… to mitigate the impact of coronavirus – but to become ‘a permanent instrument’ after the pandemic is over …
The idea of UBI is gaining traction:
Even though it’s been around for some time in some parts of the world:
Commentators are saying that now is the time to introduce it:
Just a year ago, the argument for “universal basic income” (UBI) still seemed like a fringe theory. It was the pet project of a coterie of libertarian academics and some left-wing activists, and the subject of an economic experiment among a small group of people in Finland. The idea that governments should cut a monthly check to every citizen was largely scoffed at by mainstream conservatives ideologically opposed to handouts (that is, at least, to average citizens) and rankled left-leaning intellectuals, who were wary of diverting resources from already cash-strapped, means-tested programs for the poor…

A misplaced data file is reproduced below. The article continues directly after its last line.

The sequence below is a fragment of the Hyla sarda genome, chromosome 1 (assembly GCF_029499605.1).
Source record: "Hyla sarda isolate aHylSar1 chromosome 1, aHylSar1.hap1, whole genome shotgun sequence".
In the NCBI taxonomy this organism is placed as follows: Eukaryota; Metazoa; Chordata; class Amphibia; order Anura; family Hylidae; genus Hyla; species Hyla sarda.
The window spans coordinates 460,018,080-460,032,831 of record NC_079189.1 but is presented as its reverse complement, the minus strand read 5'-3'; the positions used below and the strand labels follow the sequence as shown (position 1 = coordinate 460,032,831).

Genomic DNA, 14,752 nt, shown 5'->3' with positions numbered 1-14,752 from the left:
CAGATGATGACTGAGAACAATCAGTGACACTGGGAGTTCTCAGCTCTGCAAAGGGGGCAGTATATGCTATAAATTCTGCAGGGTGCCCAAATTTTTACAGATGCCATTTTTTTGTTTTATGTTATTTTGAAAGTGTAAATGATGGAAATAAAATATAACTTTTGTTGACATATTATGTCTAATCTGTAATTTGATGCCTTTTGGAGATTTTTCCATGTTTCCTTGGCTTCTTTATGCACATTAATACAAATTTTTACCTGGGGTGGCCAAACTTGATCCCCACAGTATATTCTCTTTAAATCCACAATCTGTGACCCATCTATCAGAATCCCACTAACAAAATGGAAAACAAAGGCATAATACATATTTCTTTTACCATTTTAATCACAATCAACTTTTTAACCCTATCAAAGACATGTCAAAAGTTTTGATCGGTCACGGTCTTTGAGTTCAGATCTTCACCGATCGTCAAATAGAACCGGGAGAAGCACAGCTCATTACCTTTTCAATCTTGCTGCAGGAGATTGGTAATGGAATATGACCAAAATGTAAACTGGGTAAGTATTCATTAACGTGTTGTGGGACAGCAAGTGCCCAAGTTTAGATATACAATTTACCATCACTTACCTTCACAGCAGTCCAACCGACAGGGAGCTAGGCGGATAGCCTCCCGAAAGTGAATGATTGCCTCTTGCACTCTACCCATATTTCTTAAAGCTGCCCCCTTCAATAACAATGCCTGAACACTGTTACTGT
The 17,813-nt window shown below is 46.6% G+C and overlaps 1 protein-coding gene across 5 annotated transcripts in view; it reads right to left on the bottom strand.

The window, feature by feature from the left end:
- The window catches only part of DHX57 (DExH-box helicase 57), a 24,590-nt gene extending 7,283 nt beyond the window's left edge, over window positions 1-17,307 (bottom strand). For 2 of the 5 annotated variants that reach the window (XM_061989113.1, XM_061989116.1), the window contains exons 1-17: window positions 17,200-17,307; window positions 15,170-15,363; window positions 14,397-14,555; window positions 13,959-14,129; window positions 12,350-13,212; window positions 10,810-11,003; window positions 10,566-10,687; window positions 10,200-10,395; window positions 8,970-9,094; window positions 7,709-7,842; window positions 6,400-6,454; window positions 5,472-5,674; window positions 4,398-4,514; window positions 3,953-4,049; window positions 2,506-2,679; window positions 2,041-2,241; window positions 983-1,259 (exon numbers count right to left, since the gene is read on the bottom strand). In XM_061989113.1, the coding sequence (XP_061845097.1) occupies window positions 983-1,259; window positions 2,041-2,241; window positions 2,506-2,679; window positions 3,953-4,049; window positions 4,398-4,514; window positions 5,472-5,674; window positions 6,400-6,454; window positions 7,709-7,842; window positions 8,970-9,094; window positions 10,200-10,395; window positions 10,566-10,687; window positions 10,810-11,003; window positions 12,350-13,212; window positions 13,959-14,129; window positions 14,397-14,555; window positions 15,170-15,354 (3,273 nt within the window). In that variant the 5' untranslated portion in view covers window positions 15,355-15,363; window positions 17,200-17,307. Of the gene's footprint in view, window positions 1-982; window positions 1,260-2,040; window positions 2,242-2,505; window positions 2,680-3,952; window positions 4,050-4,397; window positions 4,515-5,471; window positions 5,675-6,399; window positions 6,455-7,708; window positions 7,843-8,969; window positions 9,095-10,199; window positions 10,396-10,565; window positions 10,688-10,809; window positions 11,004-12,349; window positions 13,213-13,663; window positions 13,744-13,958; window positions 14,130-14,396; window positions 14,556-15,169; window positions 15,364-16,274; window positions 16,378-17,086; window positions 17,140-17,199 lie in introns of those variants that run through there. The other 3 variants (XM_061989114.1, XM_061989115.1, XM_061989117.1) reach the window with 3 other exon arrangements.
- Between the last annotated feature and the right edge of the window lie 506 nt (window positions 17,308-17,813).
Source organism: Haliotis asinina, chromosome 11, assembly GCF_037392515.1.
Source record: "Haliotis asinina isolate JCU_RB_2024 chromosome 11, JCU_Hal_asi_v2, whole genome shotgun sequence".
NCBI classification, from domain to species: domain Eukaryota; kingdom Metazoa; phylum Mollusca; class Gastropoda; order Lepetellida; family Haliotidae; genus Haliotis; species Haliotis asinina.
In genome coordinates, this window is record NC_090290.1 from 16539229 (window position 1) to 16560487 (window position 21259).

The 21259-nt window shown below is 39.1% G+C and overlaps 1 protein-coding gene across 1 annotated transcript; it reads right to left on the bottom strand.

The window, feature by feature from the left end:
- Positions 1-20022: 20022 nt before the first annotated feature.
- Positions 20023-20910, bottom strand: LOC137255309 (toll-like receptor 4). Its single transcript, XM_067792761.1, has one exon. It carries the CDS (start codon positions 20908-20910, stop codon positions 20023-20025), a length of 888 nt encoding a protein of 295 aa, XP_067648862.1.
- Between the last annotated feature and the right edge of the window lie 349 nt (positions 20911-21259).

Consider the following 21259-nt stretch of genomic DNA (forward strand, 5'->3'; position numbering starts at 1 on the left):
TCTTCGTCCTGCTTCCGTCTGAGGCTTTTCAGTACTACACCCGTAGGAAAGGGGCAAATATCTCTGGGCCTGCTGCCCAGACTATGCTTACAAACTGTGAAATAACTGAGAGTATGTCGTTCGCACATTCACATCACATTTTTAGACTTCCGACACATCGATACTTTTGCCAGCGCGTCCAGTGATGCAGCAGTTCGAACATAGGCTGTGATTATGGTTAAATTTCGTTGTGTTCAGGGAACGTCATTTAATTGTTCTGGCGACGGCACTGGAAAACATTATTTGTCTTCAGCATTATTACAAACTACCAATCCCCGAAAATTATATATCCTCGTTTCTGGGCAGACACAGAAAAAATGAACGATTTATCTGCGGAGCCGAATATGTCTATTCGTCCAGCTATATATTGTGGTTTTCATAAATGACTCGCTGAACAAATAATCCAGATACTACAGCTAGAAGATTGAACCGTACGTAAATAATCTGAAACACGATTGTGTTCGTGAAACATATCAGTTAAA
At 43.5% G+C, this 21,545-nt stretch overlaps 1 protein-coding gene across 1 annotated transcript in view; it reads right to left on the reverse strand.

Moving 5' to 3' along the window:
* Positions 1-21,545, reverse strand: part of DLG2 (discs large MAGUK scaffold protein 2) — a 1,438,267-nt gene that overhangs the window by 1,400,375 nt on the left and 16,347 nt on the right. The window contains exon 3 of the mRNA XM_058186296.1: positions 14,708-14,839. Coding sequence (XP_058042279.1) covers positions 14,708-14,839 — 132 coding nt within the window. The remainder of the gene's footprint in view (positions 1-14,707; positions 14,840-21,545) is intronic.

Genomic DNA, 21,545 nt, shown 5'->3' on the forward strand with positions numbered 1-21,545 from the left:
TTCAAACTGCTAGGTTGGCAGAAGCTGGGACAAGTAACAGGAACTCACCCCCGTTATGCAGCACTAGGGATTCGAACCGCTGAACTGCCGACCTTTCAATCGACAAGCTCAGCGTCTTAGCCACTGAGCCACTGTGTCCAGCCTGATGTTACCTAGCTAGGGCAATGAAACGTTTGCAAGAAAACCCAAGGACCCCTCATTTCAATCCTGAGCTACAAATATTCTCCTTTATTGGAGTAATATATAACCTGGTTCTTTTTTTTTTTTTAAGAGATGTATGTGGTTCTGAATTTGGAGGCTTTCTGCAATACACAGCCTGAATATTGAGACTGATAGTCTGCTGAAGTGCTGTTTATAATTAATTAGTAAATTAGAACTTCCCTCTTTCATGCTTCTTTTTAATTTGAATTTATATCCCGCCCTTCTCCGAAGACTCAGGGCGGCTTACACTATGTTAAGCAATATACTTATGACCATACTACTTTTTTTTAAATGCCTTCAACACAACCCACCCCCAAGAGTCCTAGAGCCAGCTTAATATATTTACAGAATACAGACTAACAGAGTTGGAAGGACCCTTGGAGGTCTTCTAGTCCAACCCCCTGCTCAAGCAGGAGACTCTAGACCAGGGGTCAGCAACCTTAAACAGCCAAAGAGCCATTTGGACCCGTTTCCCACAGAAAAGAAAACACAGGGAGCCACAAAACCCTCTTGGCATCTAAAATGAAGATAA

Now, the first Western European country is to introduce it permanently:
Coronavirus: Spain to become first country in Europe to roll out universal basic income
Government plans to keep payments ‘a permanent instrument’ after pandemic is over
Spain is to roll out a universal basic income (UBI) “as soon as possible” to mitigate the impact of coronavirus. If the payments are successfully implemented, Spain would become the first country in Europe to introduce them nationwide on a long-term basis.
UBI is an unconditional, regular payment made to every citizen. The amount of money paid to each person may differ based on demographic factors, such as age. With the exception of Iran, which introduced a UBI programme in 2011 in the form of monthly cash transfers into individual family accounts, most other countries have only trialled the payments for relatively small groups of people or for short amounts of time.
Calls for UBI to be implemented in the UK to deal with the economic impact of Covid-19 have been rejected by chancellor Rishi Sunak, who said the government was “not in favour” of the policy. Over 170 MPs urged the government to consider giving every British citizen an unconditional sum of money each week in a letter to Mr Sunak last month. But Mr Sunak insisted the government has “strengthened the safety net” for vulnerable people and invested over £7bn “in improving our welfare system”.